In late July, Marc Marshall, Mark Severy, and I traveled to Pueblo, Colorado to conduct testing on a biochar production machine manufactured by Biochar Solutions Incorporated (BSI). The purpose of our three-week trip was to collect experimental data for use in evaluating stand-alone operation (i.e. without an external source of energy to power the process) of the biochar unit as part of the BRDI project.
Biomass conversion technologies (BCTs), such as the BSI biochar machine, can create higher market-value products in near-woods environments, justifying the transport of these products to market. This in turn could allow fuels reduction and forestry residual management projects to be implemented in greater numbers thereby reducing greenhouse gas emissions and the risk of catastrophic wildfires. One of the goals of the BRDI project is to explore whether stand-alone operation of BCTs improves the economic and environmental benefits of removing slash and other woody residues from the forest.
We spent the first week in Pueblo installing instrumentation on the machine and setting up the data acquisition system. During the second and third weeks, we conducted experiments producing biochar with various biomass feedstocks.The variations in feedstock included tree species, particle size, anatomical distribution, percent contamination, and moisture content. Additional experiments led to design changes in the feedstock drying system and the air injection system for the flare.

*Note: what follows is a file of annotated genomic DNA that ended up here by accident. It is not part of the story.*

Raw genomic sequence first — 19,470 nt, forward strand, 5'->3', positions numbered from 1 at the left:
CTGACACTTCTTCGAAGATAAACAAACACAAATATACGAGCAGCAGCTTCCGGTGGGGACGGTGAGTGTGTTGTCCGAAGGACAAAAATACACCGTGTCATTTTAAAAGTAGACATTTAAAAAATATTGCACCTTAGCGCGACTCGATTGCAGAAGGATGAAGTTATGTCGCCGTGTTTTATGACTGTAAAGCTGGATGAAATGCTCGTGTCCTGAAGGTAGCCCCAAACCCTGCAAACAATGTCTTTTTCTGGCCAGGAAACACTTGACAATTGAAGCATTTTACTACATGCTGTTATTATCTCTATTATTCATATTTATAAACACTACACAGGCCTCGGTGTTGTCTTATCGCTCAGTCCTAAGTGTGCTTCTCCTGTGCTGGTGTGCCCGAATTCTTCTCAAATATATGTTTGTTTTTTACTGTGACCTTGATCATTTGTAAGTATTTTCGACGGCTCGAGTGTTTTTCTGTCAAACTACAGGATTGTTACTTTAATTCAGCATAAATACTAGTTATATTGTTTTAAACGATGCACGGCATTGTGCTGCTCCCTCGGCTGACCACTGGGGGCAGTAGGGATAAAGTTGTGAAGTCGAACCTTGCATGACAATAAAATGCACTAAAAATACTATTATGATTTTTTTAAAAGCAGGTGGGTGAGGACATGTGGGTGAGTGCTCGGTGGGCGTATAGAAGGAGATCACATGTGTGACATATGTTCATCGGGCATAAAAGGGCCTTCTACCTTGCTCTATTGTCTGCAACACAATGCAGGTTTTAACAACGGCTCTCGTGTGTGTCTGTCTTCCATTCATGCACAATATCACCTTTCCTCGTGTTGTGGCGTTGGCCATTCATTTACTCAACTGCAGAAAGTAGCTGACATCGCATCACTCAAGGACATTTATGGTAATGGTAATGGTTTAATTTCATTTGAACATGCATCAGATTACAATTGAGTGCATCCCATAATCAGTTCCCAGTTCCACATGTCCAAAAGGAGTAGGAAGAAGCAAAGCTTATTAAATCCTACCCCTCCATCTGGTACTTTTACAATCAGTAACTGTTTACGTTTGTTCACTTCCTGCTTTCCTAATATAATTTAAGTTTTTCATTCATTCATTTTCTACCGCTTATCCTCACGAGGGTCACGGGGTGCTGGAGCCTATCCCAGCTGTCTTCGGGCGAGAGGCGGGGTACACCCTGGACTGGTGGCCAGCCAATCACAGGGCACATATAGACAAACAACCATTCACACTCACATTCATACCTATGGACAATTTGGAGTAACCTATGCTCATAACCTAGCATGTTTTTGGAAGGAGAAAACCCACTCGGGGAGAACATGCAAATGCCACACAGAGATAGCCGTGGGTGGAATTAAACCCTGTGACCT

The machine generates significant heat while operating (see photo at right). Some of this thermal energy is used for drying feedstock and some is used to preheat fresh air that is injected into the flare for complete combustion. Beyond the heat used for those purposes, there is a significant amount of high quality thermal energy that could potentially be used to generate electricity to power the machine at a forest landing site. Over the coming months, we will analyze the data and evaluate technologies that could be paired with the biochar machine to generate process electricity for stand-alone operations in near-woods environments.